If you drag heavy fishnets across the ocean floor and pulverize an entire ecosystem, ending thousands of years of dynamic evolution and depriving future generations of a healthy ocean, it’s called free enterprise. But if, like Tim DeChristopher, you disrupt an auction of public land to oil and gas companies, it’s called a crime and you get two years in jail.

In campaigns to make polluting corporations accountable, my Utah neighbors and I learned this simple truth: decisions about what to allow into the air we breathe, the water we drink, and the food we eat are soon enough translated into flesh and blood, bone and nerve, and daily experience. So it’s crucial that those decisions, involving environmental quality and public health, are made openly, inclusively, and accountably. That’s Democracy 101.

The corporations that shred habitat and contaminate your air and water are anything but democratic. Stand in line to get your 30 seconds in front of a microphone at a public hearing about the siting of a nuclear power plant, the effluent from a factory farm, or the removal of a mountaintop and you’ll get the picture quickly enough: the corporations that profit from such ecological destruction are distant, arrogant, secretive, and unresponsive. The 1% are willing to spend billions impeding democratic initiatives, which is why every so-called environmental issue is also about building a democratic culture.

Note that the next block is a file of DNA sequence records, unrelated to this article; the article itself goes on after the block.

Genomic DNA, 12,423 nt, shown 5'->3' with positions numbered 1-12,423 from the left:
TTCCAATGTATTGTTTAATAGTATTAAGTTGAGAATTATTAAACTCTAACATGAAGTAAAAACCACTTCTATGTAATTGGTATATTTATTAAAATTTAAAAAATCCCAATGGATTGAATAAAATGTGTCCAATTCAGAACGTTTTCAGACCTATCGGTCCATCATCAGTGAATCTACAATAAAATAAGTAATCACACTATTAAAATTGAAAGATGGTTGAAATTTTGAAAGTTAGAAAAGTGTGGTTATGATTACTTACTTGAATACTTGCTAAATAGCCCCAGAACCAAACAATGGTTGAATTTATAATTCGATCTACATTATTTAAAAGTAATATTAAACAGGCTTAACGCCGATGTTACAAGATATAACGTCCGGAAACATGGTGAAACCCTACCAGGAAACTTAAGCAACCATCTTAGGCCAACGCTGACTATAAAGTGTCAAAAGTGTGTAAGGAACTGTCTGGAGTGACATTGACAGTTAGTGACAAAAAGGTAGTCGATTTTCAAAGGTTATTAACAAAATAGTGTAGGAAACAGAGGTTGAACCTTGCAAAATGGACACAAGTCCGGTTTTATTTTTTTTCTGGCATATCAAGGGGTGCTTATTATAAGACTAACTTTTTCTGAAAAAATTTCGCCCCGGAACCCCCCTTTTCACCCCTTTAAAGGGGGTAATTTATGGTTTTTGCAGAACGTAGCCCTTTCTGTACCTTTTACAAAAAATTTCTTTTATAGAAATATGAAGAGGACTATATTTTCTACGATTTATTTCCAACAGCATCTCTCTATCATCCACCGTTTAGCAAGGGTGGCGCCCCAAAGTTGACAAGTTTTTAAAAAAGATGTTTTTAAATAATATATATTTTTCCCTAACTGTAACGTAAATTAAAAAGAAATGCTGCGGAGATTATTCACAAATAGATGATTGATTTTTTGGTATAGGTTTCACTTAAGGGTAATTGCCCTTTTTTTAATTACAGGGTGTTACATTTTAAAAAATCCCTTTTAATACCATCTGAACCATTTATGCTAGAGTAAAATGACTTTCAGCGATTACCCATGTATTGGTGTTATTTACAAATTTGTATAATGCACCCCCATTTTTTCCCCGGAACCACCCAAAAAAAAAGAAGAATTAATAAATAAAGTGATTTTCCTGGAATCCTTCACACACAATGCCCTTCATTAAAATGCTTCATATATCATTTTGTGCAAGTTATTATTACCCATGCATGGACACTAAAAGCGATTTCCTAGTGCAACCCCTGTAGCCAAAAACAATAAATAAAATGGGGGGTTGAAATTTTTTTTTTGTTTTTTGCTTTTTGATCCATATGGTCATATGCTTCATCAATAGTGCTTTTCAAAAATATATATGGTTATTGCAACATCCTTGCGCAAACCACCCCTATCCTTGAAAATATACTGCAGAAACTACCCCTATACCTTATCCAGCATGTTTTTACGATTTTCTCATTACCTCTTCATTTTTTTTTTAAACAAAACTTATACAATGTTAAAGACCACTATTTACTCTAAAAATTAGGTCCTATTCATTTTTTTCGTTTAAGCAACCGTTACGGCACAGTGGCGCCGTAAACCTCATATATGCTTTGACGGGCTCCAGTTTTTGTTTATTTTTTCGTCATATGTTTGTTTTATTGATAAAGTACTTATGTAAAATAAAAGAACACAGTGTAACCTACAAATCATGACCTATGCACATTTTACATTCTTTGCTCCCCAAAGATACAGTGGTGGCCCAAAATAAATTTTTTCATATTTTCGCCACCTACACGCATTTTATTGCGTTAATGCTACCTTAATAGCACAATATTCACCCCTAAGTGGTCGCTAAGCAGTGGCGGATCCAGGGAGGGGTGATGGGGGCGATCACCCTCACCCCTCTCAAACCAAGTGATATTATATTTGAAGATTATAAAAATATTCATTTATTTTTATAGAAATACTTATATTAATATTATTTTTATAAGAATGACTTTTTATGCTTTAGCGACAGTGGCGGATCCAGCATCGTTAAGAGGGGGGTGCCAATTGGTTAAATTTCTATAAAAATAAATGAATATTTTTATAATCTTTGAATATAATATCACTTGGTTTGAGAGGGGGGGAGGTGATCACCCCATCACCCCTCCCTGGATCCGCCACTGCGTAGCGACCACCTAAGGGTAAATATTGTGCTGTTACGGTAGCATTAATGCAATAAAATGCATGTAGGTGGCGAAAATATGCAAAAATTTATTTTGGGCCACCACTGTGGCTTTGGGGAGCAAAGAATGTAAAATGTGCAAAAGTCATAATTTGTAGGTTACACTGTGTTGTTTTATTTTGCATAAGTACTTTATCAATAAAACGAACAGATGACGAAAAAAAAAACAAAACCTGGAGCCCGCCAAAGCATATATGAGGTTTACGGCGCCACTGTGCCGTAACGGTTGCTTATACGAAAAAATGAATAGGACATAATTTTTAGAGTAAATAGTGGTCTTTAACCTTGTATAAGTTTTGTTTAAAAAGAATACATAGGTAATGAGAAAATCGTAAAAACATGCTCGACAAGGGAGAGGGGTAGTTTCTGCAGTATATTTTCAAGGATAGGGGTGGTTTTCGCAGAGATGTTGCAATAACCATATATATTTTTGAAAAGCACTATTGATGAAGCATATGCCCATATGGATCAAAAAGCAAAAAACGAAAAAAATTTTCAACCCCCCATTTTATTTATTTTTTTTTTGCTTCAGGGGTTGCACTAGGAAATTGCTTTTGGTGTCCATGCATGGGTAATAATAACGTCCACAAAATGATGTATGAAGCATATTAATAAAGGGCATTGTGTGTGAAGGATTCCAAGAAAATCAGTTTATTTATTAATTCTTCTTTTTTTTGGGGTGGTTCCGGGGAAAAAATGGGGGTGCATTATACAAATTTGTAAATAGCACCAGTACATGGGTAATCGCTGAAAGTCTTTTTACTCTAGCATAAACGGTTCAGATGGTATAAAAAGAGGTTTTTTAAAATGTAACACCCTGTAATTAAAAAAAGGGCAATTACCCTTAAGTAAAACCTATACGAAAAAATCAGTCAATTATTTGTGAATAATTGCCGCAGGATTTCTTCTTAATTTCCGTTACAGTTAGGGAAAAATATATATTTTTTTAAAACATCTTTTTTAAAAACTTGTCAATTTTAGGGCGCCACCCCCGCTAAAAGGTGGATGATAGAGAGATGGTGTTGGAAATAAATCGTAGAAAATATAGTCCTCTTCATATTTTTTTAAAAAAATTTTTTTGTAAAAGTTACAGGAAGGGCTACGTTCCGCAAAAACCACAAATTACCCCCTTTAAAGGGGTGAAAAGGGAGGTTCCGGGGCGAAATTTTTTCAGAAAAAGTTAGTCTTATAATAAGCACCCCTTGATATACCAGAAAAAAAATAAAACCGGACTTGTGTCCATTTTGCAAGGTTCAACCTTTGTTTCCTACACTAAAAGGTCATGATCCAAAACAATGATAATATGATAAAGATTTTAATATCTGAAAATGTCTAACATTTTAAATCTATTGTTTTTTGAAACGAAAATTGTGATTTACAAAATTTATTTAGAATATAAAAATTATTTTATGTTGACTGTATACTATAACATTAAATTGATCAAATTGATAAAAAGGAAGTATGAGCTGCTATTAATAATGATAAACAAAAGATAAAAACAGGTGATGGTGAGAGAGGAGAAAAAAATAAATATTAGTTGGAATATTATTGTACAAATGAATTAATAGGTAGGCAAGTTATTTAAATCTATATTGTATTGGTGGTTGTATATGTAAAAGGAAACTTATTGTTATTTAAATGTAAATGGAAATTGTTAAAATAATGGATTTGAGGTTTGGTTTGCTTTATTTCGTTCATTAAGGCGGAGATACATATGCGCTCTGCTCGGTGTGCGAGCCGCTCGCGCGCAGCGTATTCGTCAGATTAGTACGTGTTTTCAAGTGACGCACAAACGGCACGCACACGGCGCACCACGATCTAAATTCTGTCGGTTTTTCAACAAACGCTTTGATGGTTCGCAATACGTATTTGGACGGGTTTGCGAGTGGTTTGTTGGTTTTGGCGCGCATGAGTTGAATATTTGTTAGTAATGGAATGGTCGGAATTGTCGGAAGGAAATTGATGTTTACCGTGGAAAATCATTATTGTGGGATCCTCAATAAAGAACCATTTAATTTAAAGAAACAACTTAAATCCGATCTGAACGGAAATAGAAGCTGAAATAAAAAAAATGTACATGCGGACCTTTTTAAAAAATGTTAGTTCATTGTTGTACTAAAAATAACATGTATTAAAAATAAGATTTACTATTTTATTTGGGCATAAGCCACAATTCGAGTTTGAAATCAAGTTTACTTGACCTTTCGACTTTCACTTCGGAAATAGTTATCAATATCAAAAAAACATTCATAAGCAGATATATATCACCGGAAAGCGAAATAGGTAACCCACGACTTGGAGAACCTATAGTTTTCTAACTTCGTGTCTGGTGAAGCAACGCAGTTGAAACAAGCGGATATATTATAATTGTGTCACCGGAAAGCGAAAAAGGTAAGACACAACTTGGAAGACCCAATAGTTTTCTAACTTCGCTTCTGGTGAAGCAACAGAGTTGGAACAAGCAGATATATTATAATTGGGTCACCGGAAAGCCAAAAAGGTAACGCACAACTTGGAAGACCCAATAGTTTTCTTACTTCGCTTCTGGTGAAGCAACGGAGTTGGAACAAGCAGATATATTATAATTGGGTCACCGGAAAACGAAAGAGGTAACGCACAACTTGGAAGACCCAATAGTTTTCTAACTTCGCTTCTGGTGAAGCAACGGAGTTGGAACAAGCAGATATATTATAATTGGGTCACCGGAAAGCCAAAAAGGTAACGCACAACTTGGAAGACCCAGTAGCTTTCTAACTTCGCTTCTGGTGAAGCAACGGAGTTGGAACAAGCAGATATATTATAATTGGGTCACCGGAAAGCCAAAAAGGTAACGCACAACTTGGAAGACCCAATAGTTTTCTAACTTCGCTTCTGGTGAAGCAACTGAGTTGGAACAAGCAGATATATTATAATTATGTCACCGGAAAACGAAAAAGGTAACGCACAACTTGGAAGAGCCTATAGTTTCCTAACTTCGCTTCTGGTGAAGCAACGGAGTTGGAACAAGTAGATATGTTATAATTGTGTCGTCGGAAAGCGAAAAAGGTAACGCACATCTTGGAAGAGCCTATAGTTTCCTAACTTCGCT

First Kill the EPA, Then Social Security: Beyond all the rhetoric about freedom from the new stars of the Republican Party, the strategy is simple enough: obstruct and misinform, then blame the resulting dysfunction on “government.” It’s a great scam. Tell the voters that government doesn’t work and then, when elected, prove it. And first on the list of government outfits they want to sideline or kill is the Environmental Protection Agency, so they can do away with the already flimsy wall of regulation that stands between their toxins and your bloodstream.

Poll after poll shows that citizens understand the need for environmental rules and safeguards. Mercury is never put into the bloodstreams of nursing mothers by consensus, nor are watersheds fracked until they are flammable by popular demand. But the free market ideologues of the Republican Party are united in opposition to any rule or standard that impedes the “magic” of the marketplace and unchecked capital.

The same bottom-line quarterly-report fixation on profitability that accepts oil spills as inevitable also accepts unemployment as inevitable. Tearing apart wildlife habitat to make a profit and doing the same at a workplace are just considered the price of doing business. Clearcutting a forest and clearcutting a labor force are two sides of the same coin.